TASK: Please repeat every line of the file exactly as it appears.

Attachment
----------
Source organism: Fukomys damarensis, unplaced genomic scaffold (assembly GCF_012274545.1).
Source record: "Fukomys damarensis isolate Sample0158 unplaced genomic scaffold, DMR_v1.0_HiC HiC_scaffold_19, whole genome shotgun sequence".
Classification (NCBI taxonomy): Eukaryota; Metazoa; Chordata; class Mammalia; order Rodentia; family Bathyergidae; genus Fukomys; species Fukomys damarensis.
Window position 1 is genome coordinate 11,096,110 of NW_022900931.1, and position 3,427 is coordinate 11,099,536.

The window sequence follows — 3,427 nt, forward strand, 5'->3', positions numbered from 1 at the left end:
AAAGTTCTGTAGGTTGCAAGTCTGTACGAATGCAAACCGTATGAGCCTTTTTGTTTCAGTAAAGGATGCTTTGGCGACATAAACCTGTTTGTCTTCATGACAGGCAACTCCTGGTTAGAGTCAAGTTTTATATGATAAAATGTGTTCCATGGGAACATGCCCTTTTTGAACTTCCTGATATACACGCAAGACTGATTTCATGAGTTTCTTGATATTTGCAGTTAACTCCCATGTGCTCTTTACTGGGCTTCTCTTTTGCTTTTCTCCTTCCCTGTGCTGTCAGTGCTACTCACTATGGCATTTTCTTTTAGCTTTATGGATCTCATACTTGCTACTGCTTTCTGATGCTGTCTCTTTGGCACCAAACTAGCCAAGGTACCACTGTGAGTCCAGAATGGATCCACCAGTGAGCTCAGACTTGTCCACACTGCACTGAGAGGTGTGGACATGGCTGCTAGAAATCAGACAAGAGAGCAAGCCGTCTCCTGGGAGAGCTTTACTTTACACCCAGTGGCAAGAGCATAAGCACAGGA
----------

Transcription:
Source organism: Fukomys damarensis, unplaced genomic scaffold (assembly GCF_012274545.1).
Source record: "Fukomys damarensis isolate Sample0158 unplaced genomic scaffold, DMR_v1.0_HiC HiC_scaffold_19, whole genome shotgun sequence".
Classification (NCBI taxonomy): Eukaryota; Metazoa; Chordata; class Mammalia; order Rodentia; family Bathyergidae; genus Fukomys; species Fukomys damarensis.
Window position 1 is genome coordinate 11,096,110 of NW_022900931.1, and position 3,427 is coordinate 11,099,536.

The window sequence follows — 3,427 nt, forward strand, 5'->3', positions numbered from 1 at the left end:
AAAGTTCTGTAGGTTGCAAGTCTGTACGAATGCAAACCGTATGAGCCTTTTTGTTTCAGTAAAGGATGCTTTGGCGACATAAACCTGTTTGTCTTCATGACAGGCAACTCCTGGTTAGAGTCAAGTTTTATATGATAAAATGTGTTCCATGGGAACATGCCCTTTTTGAACTTCCTGATATACACGCAAGACTGATTTCATGAGTTTCTTGATATTTGCAGTTAACTCCCATGTGCTCTTTACTGGGCTTCTCTTTTGCTTTTCTCCTTCCCTGTGCTGTCAGTGCTACTCACTATGGCATTTTCTTTTAGCTTTATGGATCTCATACTTGCTACTGCTTTCTGATGCTGTCTCTTTGGCACCAAACTAGCCAAGGTACCACTGTGAGTCCAGAATGGATCCACCAGTGAGCTCAGACTTGTCCACACTGCACTGAGAGGTGTGGACATGGCTGCTAGAAATCAGACAAGAGAGCAAGCCGTCTCCTGGGAGAGCTTTACTTTACACCCAGTGGCAAGAGCATAAGCACAGGA